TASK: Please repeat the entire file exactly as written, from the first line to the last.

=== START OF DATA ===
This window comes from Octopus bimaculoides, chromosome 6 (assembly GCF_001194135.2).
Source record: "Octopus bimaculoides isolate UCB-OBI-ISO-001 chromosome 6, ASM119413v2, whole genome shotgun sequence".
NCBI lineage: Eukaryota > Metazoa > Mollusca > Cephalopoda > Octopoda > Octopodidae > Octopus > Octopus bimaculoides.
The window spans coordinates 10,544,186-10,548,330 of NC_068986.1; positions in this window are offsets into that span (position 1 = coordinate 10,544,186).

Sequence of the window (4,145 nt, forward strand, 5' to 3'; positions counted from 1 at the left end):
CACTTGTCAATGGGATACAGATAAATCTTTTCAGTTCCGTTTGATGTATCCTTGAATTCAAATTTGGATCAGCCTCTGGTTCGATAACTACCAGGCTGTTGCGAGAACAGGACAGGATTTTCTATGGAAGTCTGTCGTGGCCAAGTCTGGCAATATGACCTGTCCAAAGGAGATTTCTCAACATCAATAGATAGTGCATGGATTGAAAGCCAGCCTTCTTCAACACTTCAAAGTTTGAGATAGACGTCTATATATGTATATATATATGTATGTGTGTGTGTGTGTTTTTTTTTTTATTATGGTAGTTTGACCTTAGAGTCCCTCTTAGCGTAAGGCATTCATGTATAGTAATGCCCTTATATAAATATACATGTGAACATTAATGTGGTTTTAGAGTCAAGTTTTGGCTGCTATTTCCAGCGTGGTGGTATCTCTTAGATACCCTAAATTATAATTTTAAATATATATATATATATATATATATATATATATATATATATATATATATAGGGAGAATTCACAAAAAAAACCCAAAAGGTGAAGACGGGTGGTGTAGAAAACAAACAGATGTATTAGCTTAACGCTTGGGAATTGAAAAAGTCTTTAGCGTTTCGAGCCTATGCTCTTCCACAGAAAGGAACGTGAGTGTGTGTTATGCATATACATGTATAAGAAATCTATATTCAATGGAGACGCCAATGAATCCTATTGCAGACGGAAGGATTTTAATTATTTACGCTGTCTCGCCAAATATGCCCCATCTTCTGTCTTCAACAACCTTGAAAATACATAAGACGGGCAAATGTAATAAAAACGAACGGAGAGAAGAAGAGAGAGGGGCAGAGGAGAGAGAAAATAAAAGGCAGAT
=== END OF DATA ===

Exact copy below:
This window comes from Octopus bimaculoides, chromosome 6 (assembly GCF_001194135.2).
Source record: "Octopus bimaculoides isolate UCB-OBI-ISO-001 chromosome 6, ASM119413v2, whole genome shotgun sequence".
NCBI lineage: Eukaryota > Metazoa > Mollusca > Cephalopoda > Octopoda > Octopodidae > Octopus > Octopus bimaculoides.
The window spans coordinates 10,544,186-10,548,330 of NC_068986.1; positions in this window are offsets into that span (position 1 = coordinate 10,544,186).

Sequence of the window (4,145 nt, forward strand, 5' to 3'; positions counted from 1 at the left end):
CACTTGTCAATGGGATACAGATAAATCTTTTCAGTTCCGTTTGATGTATCCTTGAATTCAAATTTGGATCAGCCTCTGGTTCGATAACTACCAGGCTGTTGCGAGAACAGGACAGGATTTTCTATGGAAGTCTGTCGTGGCCAAGTCTGGCAATATGACCTGTCCAAAGGAGATTTCTCAACATCAATAGATAGTGCATGGATTGAAAGCCAGCCTTCTTCAACACTTCAAAGTTTGAGATAGACGTCTATATATGTATATATATATGTATGTGTGTGTGTGTGTTTTTTTTTTTATTATGGTAGTTTGACCTTAGAGTCCCTCTTAGCGTAAGGCATTCATGTATAGTAATGCCCTTATATAAATATACATGTGAACATTAATGTGGTTTTAGAGTCAAGTTTTGGCTGCTATTTCCAGCGTGGTGGTATCTCTTAGATACCCTAAATTATAATTTTAAATATATATATATATATATATATATATATATATATATATATATATATATAGGGAGAATTCACAAAAAAAACCCAAAAGGTGAAGACGGGTGGTGTAGAAAACAAACAGATGTATTAGCTTAACGCTTGGGAATTGAAAAAGTCTTTAGCGTTTCGAGCCTATGCTCTTCCACAGAAAGGAACGTGAGTGTGTGTTATGCATATACATGTATAAGAAATCTATATTCAATGGAGACGCCAATGAATCCTATTGCAGACGGAAGGATTTTAATTATTTACGCTGTCTCGCCAAATATGCCCCATCTTCTGTCTTCAACAACCTTGAAAATACATAAGACGGGCAAATGTAATAAAAACGAACGGAGAGAAGAAGAGAGAGGGGCAGAGGAGAGAGAAAATAAAAGGCAGAT